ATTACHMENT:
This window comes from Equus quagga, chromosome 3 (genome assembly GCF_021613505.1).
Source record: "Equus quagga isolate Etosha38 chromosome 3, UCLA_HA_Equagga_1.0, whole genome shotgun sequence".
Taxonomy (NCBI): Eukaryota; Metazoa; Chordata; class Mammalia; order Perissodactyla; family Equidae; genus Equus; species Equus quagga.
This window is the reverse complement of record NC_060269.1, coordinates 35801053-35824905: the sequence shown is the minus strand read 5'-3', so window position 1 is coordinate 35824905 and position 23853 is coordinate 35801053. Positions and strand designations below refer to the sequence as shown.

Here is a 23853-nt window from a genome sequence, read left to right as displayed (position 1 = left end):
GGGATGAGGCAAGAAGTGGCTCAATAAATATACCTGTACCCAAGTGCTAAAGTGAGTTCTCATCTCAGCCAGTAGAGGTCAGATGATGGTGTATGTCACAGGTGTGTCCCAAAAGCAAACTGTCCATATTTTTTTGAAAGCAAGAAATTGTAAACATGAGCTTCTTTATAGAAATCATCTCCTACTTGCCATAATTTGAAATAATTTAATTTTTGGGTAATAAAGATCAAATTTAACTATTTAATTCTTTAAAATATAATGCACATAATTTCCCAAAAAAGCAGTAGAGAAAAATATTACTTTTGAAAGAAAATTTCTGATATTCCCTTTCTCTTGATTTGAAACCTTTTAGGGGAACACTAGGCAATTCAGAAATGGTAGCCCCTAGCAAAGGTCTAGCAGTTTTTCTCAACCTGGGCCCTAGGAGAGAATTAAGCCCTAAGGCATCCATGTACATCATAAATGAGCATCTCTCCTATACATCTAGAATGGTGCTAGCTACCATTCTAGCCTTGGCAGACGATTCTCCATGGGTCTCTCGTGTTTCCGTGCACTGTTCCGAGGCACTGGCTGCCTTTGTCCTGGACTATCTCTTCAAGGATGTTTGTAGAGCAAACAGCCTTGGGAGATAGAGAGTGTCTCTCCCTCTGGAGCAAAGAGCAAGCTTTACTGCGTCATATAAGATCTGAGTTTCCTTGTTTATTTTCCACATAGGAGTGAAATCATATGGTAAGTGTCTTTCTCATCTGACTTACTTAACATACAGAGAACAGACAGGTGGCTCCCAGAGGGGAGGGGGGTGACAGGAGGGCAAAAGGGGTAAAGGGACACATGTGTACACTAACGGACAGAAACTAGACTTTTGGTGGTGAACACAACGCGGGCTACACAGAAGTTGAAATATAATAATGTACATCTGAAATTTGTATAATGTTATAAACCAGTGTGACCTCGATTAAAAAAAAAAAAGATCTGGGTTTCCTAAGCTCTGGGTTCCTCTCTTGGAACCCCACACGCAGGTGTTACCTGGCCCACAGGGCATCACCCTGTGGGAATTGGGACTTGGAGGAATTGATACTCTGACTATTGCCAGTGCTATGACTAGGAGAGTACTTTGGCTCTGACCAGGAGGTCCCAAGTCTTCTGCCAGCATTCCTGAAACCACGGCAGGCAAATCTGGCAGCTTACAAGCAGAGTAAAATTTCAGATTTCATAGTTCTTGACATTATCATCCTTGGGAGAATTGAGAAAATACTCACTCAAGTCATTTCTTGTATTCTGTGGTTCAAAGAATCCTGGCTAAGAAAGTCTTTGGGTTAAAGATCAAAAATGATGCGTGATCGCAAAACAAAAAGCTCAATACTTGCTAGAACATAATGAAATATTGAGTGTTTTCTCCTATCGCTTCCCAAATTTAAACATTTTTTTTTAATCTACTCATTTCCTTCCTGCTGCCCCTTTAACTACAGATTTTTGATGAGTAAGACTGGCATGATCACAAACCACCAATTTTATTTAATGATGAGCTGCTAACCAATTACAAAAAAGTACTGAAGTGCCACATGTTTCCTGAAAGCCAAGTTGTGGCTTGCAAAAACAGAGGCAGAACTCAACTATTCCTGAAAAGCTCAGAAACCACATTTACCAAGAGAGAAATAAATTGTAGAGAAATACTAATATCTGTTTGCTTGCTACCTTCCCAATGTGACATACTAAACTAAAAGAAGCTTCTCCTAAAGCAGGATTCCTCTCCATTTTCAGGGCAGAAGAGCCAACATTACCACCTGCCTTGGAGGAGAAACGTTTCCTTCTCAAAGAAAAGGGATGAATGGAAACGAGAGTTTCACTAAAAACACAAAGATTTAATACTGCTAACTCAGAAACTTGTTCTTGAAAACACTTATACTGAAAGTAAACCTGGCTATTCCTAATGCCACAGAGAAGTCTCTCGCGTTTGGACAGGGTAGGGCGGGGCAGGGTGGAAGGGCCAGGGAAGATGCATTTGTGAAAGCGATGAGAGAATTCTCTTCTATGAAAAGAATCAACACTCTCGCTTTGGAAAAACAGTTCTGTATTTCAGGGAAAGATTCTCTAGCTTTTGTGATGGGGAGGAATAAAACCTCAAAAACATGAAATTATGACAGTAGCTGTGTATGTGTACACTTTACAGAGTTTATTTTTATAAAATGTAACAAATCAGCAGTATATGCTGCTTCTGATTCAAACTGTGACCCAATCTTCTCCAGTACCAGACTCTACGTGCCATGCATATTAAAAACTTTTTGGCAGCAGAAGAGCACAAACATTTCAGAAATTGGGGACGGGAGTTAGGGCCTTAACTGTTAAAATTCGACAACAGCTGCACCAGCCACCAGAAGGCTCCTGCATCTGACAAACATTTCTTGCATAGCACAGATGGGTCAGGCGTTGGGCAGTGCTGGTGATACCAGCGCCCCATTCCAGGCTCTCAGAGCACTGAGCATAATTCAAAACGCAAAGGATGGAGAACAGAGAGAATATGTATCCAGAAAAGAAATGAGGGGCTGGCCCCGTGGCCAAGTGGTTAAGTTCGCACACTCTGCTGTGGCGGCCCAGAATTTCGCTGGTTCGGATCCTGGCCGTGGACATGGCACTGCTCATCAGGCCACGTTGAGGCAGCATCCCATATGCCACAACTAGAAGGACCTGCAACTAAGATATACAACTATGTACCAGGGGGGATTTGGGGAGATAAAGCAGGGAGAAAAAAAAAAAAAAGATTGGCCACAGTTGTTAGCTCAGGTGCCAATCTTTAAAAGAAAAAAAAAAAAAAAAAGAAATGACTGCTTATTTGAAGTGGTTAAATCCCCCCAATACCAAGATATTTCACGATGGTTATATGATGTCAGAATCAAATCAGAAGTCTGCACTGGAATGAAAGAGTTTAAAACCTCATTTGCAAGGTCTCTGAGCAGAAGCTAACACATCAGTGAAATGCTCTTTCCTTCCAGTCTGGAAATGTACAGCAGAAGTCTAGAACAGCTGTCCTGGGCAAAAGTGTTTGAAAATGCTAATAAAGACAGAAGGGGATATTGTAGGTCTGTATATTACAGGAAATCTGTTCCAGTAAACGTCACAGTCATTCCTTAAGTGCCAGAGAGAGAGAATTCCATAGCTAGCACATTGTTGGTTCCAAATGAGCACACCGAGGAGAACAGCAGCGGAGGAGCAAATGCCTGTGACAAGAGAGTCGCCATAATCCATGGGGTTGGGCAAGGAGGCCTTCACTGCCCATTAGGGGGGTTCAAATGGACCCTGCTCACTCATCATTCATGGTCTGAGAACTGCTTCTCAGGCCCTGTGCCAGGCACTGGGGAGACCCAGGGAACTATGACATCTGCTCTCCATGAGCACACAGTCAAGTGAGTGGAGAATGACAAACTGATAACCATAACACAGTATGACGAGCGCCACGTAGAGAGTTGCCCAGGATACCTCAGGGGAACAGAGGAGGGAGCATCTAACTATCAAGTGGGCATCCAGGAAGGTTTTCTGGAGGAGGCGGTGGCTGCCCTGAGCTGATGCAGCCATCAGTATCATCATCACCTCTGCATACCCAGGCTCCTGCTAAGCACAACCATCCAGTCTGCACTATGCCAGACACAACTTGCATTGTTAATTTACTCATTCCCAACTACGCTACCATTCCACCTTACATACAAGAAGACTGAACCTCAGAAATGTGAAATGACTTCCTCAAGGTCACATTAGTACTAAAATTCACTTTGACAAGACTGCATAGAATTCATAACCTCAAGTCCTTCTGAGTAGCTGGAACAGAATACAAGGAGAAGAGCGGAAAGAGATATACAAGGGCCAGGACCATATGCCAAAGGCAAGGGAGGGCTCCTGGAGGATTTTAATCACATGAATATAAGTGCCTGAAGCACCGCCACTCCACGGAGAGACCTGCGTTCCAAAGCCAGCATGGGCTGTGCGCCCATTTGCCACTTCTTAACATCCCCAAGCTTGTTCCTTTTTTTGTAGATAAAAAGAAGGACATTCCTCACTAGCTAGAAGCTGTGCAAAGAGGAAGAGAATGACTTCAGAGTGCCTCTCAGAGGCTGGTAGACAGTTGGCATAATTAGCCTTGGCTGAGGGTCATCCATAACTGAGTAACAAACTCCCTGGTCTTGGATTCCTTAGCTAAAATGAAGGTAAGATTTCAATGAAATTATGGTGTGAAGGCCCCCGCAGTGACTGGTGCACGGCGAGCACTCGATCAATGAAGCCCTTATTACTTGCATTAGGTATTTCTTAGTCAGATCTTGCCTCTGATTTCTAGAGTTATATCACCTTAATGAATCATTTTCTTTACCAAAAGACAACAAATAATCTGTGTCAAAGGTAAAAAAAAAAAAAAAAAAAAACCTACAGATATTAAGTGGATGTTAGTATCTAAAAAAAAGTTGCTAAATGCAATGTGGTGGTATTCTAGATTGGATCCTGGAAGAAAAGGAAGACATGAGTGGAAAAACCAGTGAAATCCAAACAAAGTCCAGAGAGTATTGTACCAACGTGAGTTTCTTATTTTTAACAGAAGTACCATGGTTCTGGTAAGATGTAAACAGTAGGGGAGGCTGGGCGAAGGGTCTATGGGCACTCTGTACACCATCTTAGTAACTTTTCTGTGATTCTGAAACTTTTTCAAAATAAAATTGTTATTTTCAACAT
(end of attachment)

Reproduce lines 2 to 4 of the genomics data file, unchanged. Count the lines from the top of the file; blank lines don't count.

Source record: "Equus quagga isolate Etosha38 chromosome 3, UCLA_HA_Equagga_1.0, whole genome shotgun sequence".
Taxonomy (NCBI): Eukaryota; Metazoa; Chordata; class Mammalia; order Perissodactyla; family Equidae; genus Equus; species Equus quagga.
This window is the reverse complement of record NC_060269.1, coordinates 35801053-35824905: the sequence shown is the minus strand read 5'-3', so window position 1 is coordinate 35824905 and position 23853 is coordinate 35801053. Positions and strand designations below refer to the sequence as shown.